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Enter, Innovation. Exit, Status Quo. Thank You, G-Flux

An exhilirating article for the expert generalist, and a snippet:

“DJ Patil is a GenFluxer. He has worked in academia, in government, in big public companies, and in startups; he is a technologist and a businessman; a teacher and a diplomat. He is none of those things and all of them, and who knows what he will be or do next? Certainly not him. ‘That doesn’t bother me,’ he says. ‘I’ll find something.”

Hats off to Robert Safian for capturing the hard-to-capture so well, so neatly. What resonated especially was DJ Patil’s story. His low engagement in secondary education juxtaposed with his impressive, non-linear career trail. He graduated high school via plea deal and selected a junior college because his girlfriend was going there. Now, he appears in a national publication as a recognized expert in chaos theory with a career trail spanning LinkedIn, eBay, and the Defense Department.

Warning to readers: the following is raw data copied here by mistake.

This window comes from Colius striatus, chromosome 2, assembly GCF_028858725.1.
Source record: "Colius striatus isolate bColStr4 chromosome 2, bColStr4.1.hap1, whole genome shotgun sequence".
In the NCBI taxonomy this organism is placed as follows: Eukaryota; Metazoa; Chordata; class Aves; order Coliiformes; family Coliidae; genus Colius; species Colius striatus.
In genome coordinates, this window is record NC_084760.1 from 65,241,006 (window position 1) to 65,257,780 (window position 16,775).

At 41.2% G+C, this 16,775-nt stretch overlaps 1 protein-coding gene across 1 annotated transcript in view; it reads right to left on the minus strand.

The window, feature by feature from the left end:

It’s sort of fascinating: what happens when an individual finds the right substrate for their passion, interests, personality, or all three. It’s like they can whip what to most would appear a flat-line trajectory and turn it up to the sky like the telescope of one sun-hungry pirate.

I like it a lot, and I think Facebook and other technology start-ups are partly responsible for giving the deserved and talented a “chance.” Such candidates probably would not get the time of day with a traditional HR recruiter.

And I have a few questions:

  • How large is the F-student-turned-subject-whiz population?
  • Do individuals within this group share a set of common traits?
  • What really causes a person to under-perform, particularly in an area in which they will later make tremendous contributions? – lack of interest, poor sleep, seasons of Dexter?

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